By the mid-19th century, newer models, featuring carved riding horses fixed to round platforms suspended from central poles, replaced flying-horses. Like earlier ones, however, these were pulled by man or beast.

When the first steam-driven carousel appeared a decade later, its impact was profound. A Halifax Courier journalist described its … “huge proportions, driven by a steam engine which whirled around with such impetuosity, that the wonder is the daring riders are not shot off like cannon- ball, and driven half into the middle of next month.”

Soon afterwards, Frederick Savage, an enterprising British engineer, incorporated farm machinery into fairground rides — including carousels. According to Victorian fairground manufacturer Frederick Savage, The Platform Galloper, his best-loved carousel, “imparted a vigorous rocking motion to the mounted horses via a series of eccentrics under the platform.” Later models featured platform slides — which swang poled-mounts concentrically as carousels gained speed — as well as gears and off-set cranks, which created up-and-down “galloping.”

Eventually, Savage carousels were also enhanced by “vivid scenic painting, exuberant scrollwork, carved Baroque dream images, plush upholstery, engraved mirrors, barley-sugar brasswork, gaudy hues and gilt. The emphasis was on unashamed opulence.” As traditional British trading fairs gave way to public performances and amusements, Savage carousels thrilled crowds far and wide. They were also exported around the world.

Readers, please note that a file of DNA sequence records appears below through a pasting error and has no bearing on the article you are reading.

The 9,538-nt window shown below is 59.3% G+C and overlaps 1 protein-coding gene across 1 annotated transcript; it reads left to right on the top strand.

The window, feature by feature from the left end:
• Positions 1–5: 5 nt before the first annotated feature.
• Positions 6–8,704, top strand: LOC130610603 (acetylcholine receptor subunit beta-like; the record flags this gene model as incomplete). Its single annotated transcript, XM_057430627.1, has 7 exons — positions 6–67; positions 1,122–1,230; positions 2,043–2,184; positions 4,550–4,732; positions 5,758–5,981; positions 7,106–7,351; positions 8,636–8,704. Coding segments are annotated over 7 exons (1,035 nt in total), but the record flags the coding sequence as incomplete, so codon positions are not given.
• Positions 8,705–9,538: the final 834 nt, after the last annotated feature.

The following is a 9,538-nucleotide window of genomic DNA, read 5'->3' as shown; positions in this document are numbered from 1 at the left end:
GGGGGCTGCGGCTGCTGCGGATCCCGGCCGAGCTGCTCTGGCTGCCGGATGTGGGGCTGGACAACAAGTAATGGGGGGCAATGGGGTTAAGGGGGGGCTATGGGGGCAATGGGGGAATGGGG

French carousel carvers, including Gustav Bayol and Limonaire Frères, fashioned charming figures, like prancing donkeys, long-eared pigs, cockerels, and cows with brass horns. German carvers usually created gentle-faced, prancing horses, while others fashioned whimsical pull, wind-up, or wind-driven toy carousels.

Philadelphia-style, outer row stander carousel horse, provenance Great Escape Fun Park, Lake George, New York, 58 x 62 inches, Gustav Dentzel. Realized $10,000 + buyer’s premium in 2010. Image courtesy of Guernsey’s and LiveAuctioneers

Gustav Dentzel, a German immigrant, introduced carousels to America in the mid-1800s. Most of his large, decorative, Philadelphia-style machines featured elegant, realistically carved horses, along with menageries of rabbits, roosters, bears, and other beasts. Carvers, including E. Joy Morris, D. C. Muller & Bro., and the Philadelphia Toboggan Company, created similar creatures.